There’s nae neeps nor tatties here, my jo, it is a mix of Scottish and international acts performing his songs and their own.
This year it has moved in to a new wee housie, is looking aw bonnie for the BBC, has its Commonwealth hat on, is pally with Homecoming Scotland and is commemorating the passing of Seumus Heaney and marking the death of Nelson Mandela.
Plates are spinning in the Hydro tonight!
The Hydro proves to be worthy venue, screens around the venue are used wisely throughout the night: bearing the flag of South Africa, giving us Rabbie’s words to read, wrapping us in tartan and cinematically zooming in on the orchestra.
The backstage team works tirelessly to make the evening as enjoyable in the flesh as it is on the screen – it’s difficult to be great in the past and the present simultaneously.
There is a saying, a made up saying, a saying of grave risk ‘paying homage can lead to playing fromage’.
Luckily, the Burns’ songs tonight aren’t cheesy at all.
Karine Polwart annunciates each word of ‘A Man’s a Man for A’ That’, clearly passionate about their meaning and political significance.
A relaxed and very professional Karen Matheson (of Capercaillie) is greeted onstage with applause, introduces and sings ‘Ae Fond Kiss’; it’s a nice and classically done version.
Rachel Sermanni sings ‘A Red, Red Rose’ gently and unhurried, enhancing the simplistic and heartfelt words.
The audience’s eyes are like a puppy dogs throughout and the success of her ‘cover’ is clear from the applause.
The Mae Trio, a young singing group from Australia, sing ‘John Anderson, My Jo’, fresh from their performance at Platform they deliver harmonised version with a funereal feel.
It seems, by this point in the festival, that collaborations are a contractually obliged Celtic Connections commandment, however thou cannot complain, as tonights are great.
Salsa Celtica (looking surprisingly alert after playing Festival Club until the early hours) and Julie Fowlis expertly blend Cuban and Gaelic rhythms into a fun set with real stomp.
Karine Polwart and Greek folk singer Alkinoos Ioannidis met organically at the festival last year and this comes through in their performance; they sound balanced and natural singing together.
Ionnidis, a well-known folk figure in Greece, wisely tells the audience to remember Greece and says that reading the poetry of another country can be the best way to gain true insight into their nation.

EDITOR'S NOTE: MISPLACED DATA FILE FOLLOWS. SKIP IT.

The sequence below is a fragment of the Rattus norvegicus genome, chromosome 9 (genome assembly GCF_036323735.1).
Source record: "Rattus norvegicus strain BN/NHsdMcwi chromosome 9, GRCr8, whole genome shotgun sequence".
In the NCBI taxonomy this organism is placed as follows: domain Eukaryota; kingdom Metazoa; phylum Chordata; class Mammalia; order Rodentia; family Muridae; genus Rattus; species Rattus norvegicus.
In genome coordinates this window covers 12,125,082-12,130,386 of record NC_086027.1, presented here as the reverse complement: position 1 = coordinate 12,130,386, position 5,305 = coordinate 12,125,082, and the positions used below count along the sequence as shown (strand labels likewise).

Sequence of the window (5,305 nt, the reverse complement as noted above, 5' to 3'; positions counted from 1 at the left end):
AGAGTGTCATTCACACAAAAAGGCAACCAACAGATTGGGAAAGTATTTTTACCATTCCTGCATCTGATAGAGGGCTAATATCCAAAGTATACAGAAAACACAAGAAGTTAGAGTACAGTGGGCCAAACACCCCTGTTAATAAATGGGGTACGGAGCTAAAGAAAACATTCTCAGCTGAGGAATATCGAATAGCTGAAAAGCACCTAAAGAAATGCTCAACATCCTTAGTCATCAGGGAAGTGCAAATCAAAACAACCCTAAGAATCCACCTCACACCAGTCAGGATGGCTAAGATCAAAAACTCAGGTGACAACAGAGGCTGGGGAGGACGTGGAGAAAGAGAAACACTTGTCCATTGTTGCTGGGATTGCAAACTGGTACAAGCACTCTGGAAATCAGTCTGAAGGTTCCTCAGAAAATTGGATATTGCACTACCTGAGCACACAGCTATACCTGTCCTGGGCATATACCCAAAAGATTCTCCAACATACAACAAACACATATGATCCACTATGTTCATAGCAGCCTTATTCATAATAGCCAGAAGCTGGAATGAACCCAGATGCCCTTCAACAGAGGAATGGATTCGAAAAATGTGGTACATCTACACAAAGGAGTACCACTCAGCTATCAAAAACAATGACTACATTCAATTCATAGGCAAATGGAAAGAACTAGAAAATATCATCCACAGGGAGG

Judging by their enthusiasm and mutual passion for music and culture, it looks like there is scope for them to work together again.
Other highlights include a piece of Donald Shaw’s score for ‘Hebrides – Islands on the Edge’; with coastal landscape and cute wildlife on screen and talented musicians on stage heads are turning back and forth, spoilt for stunning choice.
Dougie MacLean’s ‘This Love Will Carry’ is elevated to Disney-soundtrack-standard uplifting by the outstanding RSNO orchestra; MacLean looks delighted with the arrangement and the audience are too.
Chucking some vibrancy into the proceedings is singing and dancing trio South Africa’s Mahotella Queens.
Two of the trio is pensioners – one being 69 and the other being 72!
They sing in a celebratory style and dance with shimmying hips, every how-can-she-still-do-that-there-better-be-on-site-first-aid-at-the-Hydro-movement highlighted by their colourful skirts and hats.
The funniest moment of the night has to be one of the Queens shouting “thank you” down the microphone in every language she knows.
It went a little something like this…
Presenter: Round of applause for the Mohatella Queens, the next performer is a…
Presenter: Next up is…
Queen: In Zulu, they say, ngiyabonga!
Presenter: Ok, thanks, another time for the Mohatella Queens.
Queen: Arigato! That is Japanese!
In the final moments of the night, in the throes of a slightly confused ‘Auld Lang Syne’, a few spinning plates fall as the organisational dilemma of so many artists and crew celebrating one birthday onstage becomes clear, however it’s quite fitting, after all, the best laid schemes o’ mice an’ men gang aft agley.
Words: Leonie Colmar